In the real world, we don't want too much inventory; it's a pure cost, and if it piles up too much, we know we will have to reduce it in the next quarter, reducing both GDP and actual hours worked in the factories producing goods. 

Hence it makes more sense to take government and inventory out of the equation altogether. If we do that, the growth rate of private output, excluding inventory effects was 2.84% in the fourth quarter, compared to 2.25% in the previous quarter.

GDP is Picking Up Where it Counts

In other words, the recovery was far from stalling in the fourth quarter, with GDP actually accelerating.

There. Doesn't that make you feel more cheerful!

But it actually reflects better what was going on. In the summer, the recovery still felt tentative, but after Ben Bernanke's "stimulus" announced in September, it seemed to accelerate, in spite of problems with Sandy and the Fiscal Cliff.

To normal people, the fourth quarter felt better than the third quarter. That's what pushed the stock market up towards record levels and, let's face it,that may very well have been what re-elected President Obama – the Republican message of doom and gloom didn't feel credible by November.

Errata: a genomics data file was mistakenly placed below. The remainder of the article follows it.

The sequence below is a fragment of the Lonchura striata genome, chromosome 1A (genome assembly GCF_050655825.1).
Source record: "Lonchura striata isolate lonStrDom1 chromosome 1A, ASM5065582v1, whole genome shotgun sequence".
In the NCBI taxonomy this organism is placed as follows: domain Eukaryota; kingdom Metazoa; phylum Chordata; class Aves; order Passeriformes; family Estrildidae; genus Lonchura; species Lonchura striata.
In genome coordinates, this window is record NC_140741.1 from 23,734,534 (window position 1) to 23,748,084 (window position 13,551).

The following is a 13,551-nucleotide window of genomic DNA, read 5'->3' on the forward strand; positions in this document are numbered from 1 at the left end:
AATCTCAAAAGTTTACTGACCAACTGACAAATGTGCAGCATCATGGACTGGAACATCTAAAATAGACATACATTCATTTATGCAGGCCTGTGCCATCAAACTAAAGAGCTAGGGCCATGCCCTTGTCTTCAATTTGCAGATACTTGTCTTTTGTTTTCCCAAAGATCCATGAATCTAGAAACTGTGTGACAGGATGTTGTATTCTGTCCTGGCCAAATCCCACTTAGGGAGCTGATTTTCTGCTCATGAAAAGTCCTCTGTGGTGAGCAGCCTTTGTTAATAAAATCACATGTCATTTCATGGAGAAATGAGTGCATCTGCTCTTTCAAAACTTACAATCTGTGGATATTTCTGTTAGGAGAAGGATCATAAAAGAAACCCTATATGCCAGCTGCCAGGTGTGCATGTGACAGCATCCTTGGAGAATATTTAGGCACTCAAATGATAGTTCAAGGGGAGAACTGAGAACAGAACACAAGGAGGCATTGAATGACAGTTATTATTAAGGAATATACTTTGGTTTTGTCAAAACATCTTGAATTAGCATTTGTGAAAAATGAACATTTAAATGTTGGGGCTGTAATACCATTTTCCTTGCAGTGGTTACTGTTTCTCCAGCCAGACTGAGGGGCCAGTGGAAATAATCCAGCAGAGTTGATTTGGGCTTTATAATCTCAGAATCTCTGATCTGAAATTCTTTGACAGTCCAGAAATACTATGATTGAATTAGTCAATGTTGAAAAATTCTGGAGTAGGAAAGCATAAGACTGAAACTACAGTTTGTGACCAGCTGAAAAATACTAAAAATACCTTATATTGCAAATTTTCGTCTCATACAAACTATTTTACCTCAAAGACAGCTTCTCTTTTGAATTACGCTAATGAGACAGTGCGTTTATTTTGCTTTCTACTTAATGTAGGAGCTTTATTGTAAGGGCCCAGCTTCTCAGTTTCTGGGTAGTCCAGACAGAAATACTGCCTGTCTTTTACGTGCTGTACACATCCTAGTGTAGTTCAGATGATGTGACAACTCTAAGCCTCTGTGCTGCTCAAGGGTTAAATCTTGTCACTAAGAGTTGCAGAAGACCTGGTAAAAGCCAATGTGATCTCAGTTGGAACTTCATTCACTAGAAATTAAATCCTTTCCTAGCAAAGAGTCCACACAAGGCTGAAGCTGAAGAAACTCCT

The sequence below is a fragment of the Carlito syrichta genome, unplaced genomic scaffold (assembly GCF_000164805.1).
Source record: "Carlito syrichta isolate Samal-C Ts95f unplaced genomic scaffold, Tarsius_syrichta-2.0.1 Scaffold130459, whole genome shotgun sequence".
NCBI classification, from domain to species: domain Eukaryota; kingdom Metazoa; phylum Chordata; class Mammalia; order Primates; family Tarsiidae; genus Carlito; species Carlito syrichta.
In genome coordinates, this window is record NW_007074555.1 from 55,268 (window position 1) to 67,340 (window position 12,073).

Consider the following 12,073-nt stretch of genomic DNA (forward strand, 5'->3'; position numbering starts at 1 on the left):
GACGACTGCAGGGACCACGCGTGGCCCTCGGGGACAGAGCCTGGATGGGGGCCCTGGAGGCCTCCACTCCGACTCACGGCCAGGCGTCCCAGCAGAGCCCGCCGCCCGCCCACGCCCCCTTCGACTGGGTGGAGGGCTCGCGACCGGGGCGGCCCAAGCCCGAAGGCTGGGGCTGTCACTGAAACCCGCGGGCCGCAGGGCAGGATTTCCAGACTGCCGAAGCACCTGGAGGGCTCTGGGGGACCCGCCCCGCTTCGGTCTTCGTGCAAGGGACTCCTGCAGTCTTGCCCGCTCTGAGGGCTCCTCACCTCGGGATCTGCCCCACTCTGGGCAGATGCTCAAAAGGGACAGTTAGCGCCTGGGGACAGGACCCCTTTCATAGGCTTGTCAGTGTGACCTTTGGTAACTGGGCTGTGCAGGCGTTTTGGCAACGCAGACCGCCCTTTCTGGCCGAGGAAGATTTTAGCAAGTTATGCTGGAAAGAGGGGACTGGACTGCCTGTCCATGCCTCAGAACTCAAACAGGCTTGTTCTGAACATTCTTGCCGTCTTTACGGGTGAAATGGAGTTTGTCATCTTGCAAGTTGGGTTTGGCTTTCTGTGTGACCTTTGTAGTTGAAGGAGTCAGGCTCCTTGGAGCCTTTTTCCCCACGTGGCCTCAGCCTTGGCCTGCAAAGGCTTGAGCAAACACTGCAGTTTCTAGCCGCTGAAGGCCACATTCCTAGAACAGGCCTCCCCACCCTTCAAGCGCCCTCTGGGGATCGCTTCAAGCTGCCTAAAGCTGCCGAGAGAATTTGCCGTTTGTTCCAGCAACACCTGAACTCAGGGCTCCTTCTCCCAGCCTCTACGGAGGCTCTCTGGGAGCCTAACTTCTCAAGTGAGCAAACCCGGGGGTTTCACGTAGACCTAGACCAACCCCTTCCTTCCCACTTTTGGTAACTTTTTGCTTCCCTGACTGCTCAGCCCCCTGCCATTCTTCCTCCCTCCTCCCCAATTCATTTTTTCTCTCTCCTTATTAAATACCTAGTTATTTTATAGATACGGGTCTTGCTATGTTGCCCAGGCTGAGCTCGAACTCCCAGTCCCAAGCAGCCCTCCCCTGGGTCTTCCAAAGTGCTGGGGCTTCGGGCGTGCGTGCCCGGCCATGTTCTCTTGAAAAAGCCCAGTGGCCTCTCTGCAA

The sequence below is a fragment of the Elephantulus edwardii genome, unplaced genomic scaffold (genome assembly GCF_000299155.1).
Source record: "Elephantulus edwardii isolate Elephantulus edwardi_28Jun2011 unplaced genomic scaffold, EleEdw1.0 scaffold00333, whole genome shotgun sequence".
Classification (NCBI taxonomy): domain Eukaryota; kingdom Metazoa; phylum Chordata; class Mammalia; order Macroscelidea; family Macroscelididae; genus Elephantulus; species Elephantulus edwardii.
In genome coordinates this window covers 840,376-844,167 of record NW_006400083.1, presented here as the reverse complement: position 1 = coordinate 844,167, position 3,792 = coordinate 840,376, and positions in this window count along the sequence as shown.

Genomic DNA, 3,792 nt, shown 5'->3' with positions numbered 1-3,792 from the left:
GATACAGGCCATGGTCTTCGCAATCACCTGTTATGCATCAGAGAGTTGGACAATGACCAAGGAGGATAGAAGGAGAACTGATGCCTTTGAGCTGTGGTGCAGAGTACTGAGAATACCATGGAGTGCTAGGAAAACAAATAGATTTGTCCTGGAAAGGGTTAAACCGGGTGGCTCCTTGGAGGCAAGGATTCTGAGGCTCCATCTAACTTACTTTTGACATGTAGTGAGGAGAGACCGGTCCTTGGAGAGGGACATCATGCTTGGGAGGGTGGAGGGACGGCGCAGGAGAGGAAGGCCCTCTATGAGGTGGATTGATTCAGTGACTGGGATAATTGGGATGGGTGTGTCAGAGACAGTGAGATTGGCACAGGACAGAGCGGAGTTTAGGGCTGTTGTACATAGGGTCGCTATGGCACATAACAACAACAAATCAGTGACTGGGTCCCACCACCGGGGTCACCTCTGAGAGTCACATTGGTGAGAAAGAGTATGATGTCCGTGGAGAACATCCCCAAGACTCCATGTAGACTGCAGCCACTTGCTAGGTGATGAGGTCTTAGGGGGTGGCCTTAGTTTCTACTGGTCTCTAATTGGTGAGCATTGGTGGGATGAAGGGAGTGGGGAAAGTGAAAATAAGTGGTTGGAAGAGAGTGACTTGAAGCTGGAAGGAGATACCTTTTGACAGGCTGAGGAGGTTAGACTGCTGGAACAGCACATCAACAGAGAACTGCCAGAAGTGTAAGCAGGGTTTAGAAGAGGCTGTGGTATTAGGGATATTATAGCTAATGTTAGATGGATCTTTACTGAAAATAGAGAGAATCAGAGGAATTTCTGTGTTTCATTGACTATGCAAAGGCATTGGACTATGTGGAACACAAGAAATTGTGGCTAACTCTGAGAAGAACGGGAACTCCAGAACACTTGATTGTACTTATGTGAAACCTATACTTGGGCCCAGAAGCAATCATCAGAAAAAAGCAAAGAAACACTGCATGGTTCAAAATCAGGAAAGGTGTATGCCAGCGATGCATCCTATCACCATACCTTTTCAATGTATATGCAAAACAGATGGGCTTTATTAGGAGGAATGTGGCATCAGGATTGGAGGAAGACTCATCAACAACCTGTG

There seems no reason why the fourth quarter's momentum in the "real" economy won't continue.

Weekly employment figures have continued to improve and the Chicago PMI climbed in January to its highest level in nine months. The markets have opened the year strong, and corporate earnings have come in above expectations as well. 

As for the "special" factors, inventory growth is likely to continue in the first quarter, so that factor won't zap the reported GDP number.

As for the government, its main danger is the "sequester" due to kick in March 1, which removes $1 trillion in government spending over the next 10 years.

If that happened, it would indeed zap reported GDP, though more in the second quarter than the first, since only a month of sequester would be in the first quarter's figures.

However, wouldn't that in reality be a good thing??

It would reduce the budget deficit and free up more resources for the private sector.  In the long run it would almost certainly be good for growth.

Now that we know how rigged the "official" GDP figures are, why do we care that it would zap reported GDP?

Sometimes, the government hides the bad stuff from the people. On this occasion, because of the way it calculates GDP, the government hid the good stuff.